Norman Bay, a former U.S. attorney in New Mexico and University of New Mexico School of Law professor, won support from a key Senate panel Wednesday in his bid to become chairman of the Federal Energy Regulatory Commission, but not without objections from committee members.
And he’s going to have to wait nine months to start the job. Bay’s nomination by President Barack Obama ran into trouble when several members of the Senate Energy and Natural Resources Committee, including Sen. Joe Manchin, D-W.V., raised concerns about his lack of regulatory experience. The committee approved Bay with a 13-9 vote, but required that he serve nine months as a regular commissioner first.
Cheryl LaFleur, currently acting chairman of FERC, will remain in that post in the interim, then become a regular commissioner when she cedes the job to Bay, whose nine month waiting period will begin when the full Senate confirms him.
“I want to make sure that whoever is chairing the Federal Energy Regulatory Commission knows their stuff,” Sen. Lisa Murkowski of Alaska, the Senate Energy and Natural Resources Committee’s ranking Republican, said at the hearing. “We need the best of the best of the best. He’s (Bay) clearly a learned man but does he have the experience in the energy policy and regulatory policy that FERC deals with on a day-to-day basis? I haven’t been convinced he has that.”
FERC is a five-member commission that regulates interstate transmission of electricity, natural gas and oil. Bay has served as the director of the Office of Enforcement at FERC since 2009.
Both of New Mexico’s U.S. senators support Bay’s nomination.
“I believe Mr. Bay will be an outstanding member of the Federal Energy Regulatory Commission,” Sen. Martin Heinrich, a member of the energy committee, said in a statement after the vote. “Mr. Bay’s extensive experience will help address our energy challenges in New Mexico and across the country.”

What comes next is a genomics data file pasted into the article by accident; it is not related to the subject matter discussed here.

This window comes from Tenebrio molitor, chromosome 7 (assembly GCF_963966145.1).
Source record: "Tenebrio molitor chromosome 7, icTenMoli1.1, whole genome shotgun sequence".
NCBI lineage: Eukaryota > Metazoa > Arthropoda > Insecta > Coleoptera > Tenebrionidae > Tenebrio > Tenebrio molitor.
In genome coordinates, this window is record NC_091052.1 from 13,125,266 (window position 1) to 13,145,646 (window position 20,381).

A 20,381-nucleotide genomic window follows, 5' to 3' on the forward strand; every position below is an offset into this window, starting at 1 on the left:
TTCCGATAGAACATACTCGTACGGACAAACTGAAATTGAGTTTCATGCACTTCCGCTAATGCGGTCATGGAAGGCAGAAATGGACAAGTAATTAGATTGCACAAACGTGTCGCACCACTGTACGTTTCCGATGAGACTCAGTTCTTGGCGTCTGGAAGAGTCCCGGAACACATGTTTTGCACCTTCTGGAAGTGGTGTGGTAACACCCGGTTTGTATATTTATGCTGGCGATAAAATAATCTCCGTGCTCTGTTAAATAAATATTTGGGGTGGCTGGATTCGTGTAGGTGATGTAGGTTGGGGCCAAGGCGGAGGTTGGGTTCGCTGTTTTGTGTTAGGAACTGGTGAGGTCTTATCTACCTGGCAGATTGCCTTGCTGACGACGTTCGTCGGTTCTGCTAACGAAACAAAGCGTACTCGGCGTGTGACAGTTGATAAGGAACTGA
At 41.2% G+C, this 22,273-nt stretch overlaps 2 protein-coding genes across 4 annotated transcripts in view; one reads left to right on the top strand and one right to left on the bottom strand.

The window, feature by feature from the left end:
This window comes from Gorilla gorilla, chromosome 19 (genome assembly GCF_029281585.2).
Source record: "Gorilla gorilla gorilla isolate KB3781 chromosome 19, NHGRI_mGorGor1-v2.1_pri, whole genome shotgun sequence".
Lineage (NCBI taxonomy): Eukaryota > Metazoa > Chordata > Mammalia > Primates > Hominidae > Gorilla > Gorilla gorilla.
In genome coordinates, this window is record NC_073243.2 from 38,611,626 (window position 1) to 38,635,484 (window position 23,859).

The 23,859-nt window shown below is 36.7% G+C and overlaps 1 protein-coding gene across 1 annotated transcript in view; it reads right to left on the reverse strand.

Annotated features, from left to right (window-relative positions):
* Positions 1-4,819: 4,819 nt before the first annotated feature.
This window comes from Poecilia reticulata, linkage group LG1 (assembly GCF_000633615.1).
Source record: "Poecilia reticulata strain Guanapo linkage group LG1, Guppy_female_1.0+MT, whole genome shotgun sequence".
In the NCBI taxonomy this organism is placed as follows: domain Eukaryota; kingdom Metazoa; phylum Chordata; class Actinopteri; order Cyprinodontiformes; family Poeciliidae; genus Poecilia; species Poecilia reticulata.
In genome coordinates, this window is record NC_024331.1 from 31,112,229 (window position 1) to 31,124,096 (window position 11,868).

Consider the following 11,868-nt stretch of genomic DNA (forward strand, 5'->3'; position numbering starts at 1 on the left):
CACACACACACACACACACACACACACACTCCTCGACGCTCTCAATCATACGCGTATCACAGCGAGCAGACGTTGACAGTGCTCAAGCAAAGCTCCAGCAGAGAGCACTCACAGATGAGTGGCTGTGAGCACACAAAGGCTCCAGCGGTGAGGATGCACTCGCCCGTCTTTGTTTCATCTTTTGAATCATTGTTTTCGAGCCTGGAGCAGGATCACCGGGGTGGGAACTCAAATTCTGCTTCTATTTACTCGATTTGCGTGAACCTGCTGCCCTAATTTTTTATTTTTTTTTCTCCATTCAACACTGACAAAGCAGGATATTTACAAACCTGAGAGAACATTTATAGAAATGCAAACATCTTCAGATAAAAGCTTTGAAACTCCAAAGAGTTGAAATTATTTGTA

Also Tuesday, the committee voted unanimously to confirm the nomination of Estevan López, director of the New Mexico Interstate Stream Commission and a New Mexico native, as the next director of the federal Bureau of Reclamation. The bureau is the nation’s primary water management agency, the largest water wholesaler in the U.S. and the second largest producer of hydroelectric power.
The committee also voted 12-10 to bypass President Obama’s objections and approve the controversial Keystone XL pipeline from Canada to Texas. Two Democrats – Sen. Mary Landrieu of Louisiana and Joe Manchin of West Virginia – voted with Republicans to approve the measure. Heinrich opposed it, but vowed to support some other bipartisan energy production bills before the committee.
“I believe that the goal of our nation’s energy policy should be to produce as much of our energy domestically as possible and to move over time from high carbon pollution sources to those that emit less and less carbon pollution,” Heinrich told the Journal in a statement. “Foreign tar sands fail both these tests and represent a step backward.”
Michael Coleman can be reached at email@example.com.